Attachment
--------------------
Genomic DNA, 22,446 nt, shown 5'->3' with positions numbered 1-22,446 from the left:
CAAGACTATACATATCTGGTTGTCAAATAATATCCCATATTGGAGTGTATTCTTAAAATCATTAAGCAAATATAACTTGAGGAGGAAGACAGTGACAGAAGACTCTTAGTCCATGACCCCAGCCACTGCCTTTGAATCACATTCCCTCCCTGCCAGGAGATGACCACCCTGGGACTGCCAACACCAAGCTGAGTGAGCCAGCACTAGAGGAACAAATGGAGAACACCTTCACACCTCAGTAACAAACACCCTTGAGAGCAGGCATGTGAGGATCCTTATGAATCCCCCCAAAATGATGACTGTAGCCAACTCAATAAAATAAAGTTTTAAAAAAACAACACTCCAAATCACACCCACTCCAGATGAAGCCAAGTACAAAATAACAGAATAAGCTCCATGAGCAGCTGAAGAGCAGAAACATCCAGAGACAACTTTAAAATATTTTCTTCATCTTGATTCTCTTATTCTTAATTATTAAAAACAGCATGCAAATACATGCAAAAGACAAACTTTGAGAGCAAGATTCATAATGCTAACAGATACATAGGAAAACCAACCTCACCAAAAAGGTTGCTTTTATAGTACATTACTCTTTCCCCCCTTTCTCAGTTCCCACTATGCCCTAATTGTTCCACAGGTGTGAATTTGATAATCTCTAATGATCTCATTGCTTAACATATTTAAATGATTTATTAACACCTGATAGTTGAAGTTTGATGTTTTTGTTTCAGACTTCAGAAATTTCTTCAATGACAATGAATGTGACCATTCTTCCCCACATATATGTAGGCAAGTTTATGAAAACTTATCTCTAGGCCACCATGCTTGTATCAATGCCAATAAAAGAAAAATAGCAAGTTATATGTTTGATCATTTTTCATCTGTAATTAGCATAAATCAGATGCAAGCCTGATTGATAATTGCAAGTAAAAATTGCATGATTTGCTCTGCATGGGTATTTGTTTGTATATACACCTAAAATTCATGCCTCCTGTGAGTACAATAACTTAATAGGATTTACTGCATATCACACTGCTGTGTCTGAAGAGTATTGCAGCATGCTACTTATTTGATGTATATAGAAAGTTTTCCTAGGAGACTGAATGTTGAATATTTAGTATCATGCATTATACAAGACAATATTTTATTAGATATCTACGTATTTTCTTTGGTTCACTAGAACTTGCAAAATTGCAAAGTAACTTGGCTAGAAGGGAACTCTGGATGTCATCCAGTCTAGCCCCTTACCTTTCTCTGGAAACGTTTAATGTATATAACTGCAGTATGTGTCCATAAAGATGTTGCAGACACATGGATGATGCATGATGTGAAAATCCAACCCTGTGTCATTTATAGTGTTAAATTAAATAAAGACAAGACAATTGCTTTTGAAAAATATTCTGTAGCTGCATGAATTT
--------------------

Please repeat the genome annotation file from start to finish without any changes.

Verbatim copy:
Genomic DNA, 22,446 nt, shown 5'->3' with positions numbered 1-22,446 from the left:
CAAGACTATACATATCTGGTTGTCAAATAATATCCCATATTGGAGTGTATTCTTAAAATCATTAAGCAAATATAACTTGAGGAGGAAGACAGTGACAGAAGACTCTTAGTCCATGACCCCAGCCACTGCCTTTGAATCACATTCCCTCCCTGCCAGGAGATGACCACCCTGGGACTGCCAACACCAAGCTGAGTGAGCCAGCACTAGAGGAACAAATGGAGAACACCTTCACACCTCAGTAACAAACACCCTTGAGAGCAGGCATGTGAGGATCCTTATGAATCCCCCCAAAATGATGACTGTAGCCAACTCAATAAAATAAAGTTTTAAAAAAACAACACTCCAAATCACACCCACTCCAGATGAAGCCAAGTACAAAATAACAGAATAAGCTCCATGAGCAGCTGAAGAGCAGAAACATCCAGAGACAACTTTAAAATATTTTCTTCATCTTGATTCTCTTATTCTTAATTATTAAAAACAGCATGCAAATACATGCAAAAGACAAACTTTGAGAGCAAGATTCATAATGCTAACAGATACATAGGAAAACCAACCTCACCAAAAAGGTTGCTTTTATAGTACATTACTCTTTCCCCCCTTTCTCAGTTCCCACTATGCCCTAATTGTTCCACAGGTGTGAATTTGATAATCTCTAATGATCTCATTGCTTAACATATTTAAATGATTTATTAACACCTGATAGTTGAAGTTTGATGTTTTTGTTTCAGACTTCAGAAATTTCTTCAATGACAATGAATGTGACCATTCTTCCCCACATATATGTAGGCAAGTTTATGAAAACTTATCTCTAGGCCACCATGCTTGTATCAATGCCAATAAAAGAAAAATAGCAAGTTATATGTTTGATCATTTTTCATCTGTAATTAGCATAAATCAGATGCAAGCCTGATTGATAATTGCAAGTAAAAATTGCATGATTTGCTCTGCATGGGTATTTGTTTGTATATACACCTAAAATTCATGCCTCCTGTGAGTACAATAACTTAATAGGATTTACTGCATATCACACTGCTGTGTCTGAAGAGTATTGCAGCATGCTACTTATTTGATGTATATAGAAAGTTTTCCTAGGAGACTGAATGTTGAATATTTAGTATCATGCATTATACAAGACAATATTTTATTAGATATCTACGTATTTTCTTTGGTTCACTAGAACTTGCAAAATTGCAAAGTAACTTGGCTAGAAGGGAACTCTGGATGTCATCCAGTCTAGCCCCTTACCTTTCTCTGGAAACGTTTAATGTATATAACTGCAGTATGTGTCCATAAAGATGTTGCAGACACATGGATGATGCATGATGTGAAAATCCAACCCTGTGTCATTTATAGTGTTAAATTAAATAAAGACAAGACAATTGCTTTTGAAAAATATTCTGTAGCTGCATGAATTT